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April 13, 2015

University spotlights indigenous issues

By Abbey White


Tom BK Goldtooth, executive director for the Indigenous Environmental Network, called for a drastic change in the way nations approach environmental rights and responsibilities during an almost two-hour-long presentation held at Cleveland State University early last week.

More than 100 individuals attended the April 6 speaking engagement, sponsored by the university’s Sociology and Criminology club with support from the Student Government Association.

During Goldtooh’s rather passionate appeal, members of the audience learned, among many other things, about the necessity for and implementation of the wide range of work IEN tackles.

Established in 1990, the Indigenous Environmental Network is a grassroots effort carried out by indigenous peoples and individuals as a means of tackling environmental and economic justice issues, according to the organization’s website.

Today, it is a key component of the American environmental rights movement, taking on multi-million-dollar companies and substantial leadership roles in events like the New York City People’s Climate March.

With a global perspective and indigenous focus, IEN ultimately explores and devotes itself to ending the growing negative relationships between industry, human communities, the law and the environment.

In addition to discussing their advocacy work, which includes on-the-ground protesting and political policy lobbying, a sizeable chunk of both McManama’s presentation and Goldtooth’s address centered on educating audiences about the complex relationship between indigenous American communities and the environment.

According to BJ McManama, media and campaign organizer for IEN, the group’s work sprung up out of an obligation to address the toxic relationship between humans and the environment.

"The need for IEN grew from the wounds inflicted upon the earth from the collective greed of humanity," McManama said during the introductory portion of the event.

The wounds McManama speaks of include those imposed upon human communities, according to Goldtooth. It is these very same communities, however, that can and are responsible for stopping the destruction.

"All humans have a responsibility to Mother Earth,” Goldtooth said. “I have a spiritual responsibility and my elders hold me accountable."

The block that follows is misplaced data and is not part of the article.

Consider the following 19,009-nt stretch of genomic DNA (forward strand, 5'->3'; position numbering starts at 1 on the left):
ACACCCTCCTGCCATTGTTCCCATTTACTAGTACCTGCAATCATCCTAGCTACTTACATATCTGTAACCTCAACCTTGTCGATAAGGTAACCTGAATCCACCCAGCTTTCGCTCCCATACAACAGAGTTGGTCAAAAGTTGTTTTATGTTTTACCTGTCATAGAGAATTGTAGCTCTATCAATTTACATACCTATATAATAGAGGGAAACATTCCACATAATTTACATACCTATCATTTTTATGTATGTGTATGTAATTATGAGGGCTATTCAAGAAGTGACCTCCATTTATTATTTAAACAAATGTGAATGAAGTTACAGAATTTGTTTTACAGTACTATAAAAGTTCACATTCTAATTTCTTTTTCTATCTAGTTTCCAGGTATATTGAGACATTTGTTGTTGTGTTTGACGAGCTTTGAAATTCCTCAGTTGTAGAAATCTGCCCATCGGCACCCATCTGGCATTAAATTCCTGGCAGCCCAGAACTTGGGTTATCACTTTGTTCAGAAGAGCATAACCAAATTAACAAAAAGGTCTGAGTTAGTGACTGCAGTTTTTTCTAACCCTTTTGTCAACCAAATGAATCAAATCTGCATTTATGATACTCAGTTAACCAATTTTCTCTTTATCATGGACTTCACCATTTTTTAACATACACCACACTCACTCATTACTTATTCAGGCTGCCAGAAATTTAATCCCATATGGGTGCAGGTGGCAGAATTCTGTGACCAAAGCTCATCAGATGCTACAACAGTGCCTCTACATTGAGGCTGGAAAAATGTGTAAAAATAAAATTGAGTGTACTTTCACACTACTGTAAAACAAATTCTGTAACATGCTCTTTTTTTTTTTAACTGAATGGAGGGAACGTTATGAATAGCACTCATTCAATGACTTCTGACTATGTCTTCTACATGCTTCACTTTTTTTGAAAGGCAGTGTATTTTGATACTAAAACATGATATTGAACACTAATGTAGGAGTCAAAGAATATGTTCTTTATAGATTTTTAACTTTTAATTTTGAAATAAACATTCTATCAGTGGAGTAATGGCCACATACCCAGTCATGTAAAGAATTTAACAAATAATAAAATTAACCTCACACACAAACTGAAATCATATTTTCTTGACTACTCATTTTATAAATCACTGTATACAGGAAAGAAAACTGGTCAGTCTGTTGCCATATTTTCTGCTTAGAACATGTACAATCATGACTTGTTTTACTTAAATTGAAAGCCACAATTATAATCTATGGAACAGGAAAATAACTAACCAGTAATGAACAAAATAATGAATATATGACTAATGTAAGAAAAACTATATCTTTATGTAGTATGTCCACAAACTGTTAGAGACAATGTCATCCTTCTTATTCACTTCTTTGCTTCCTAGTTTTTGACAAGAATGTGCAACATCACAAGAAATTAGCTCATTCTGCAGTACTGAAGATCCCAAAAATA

While all communities are responsible for, and in some way affected by, the dangers that come with things like mining for fossil fuels and poor toxic waste, Goldtooth reiterated that environmental abuses more often negatively affect a community that coexists with nature, such as his own.

More important, these violations, which include unequal access to clean water as well as habitat and food production threats, are in fact human rights issues. If they go unchecked they become abuses.

During his talk, Goldtooth asserted that the decline in the quality of living for indigenous communities within the United States was a direct result of environmental and ecological destruction at the hands of colonization, industrialization and development in the western world.

On top of the having to face limited resources and economic disparity, indigenous communities must battle powerful private and public entities that desire to either siphon out resources from their land or use it as cheap dumping ground.

Meanwhile, those who live there are expected to stay living there, despite the unsafe conditions.

"Why is that the only thing we have to negotiate is our land and our resources, and they know that?” Goldtooth asked the audience.

On top of advocacy and economic justice, Goldtooth discussed the challenges IEN faces within its very own movement.

Despite being a prominent and important face in the environmental struggle, IEN represents the most impacted — and most marginalized — people, who are, ironically, the hardest to hear.

"Why do we have to fight with the 'greens' to have a frontline voice in our own issue?" Goldtooth asked.
Goldtooth noted some of his earlier comments about systems of privilege and discrimination as the cause.

"A lot of PoC movements were steeped in environmental issues, but there is conflict about whose issues they are," Goldtooth said. "White groups have traditionally drowned out the voices of those the work most impacts."

In the end, no matter how toxic the ground a person stands on, Goldtooth urged people to get involved.

"We have a conflict in how we relate to one another," Goldtooth said. "We must create a system that recognizes mother earth."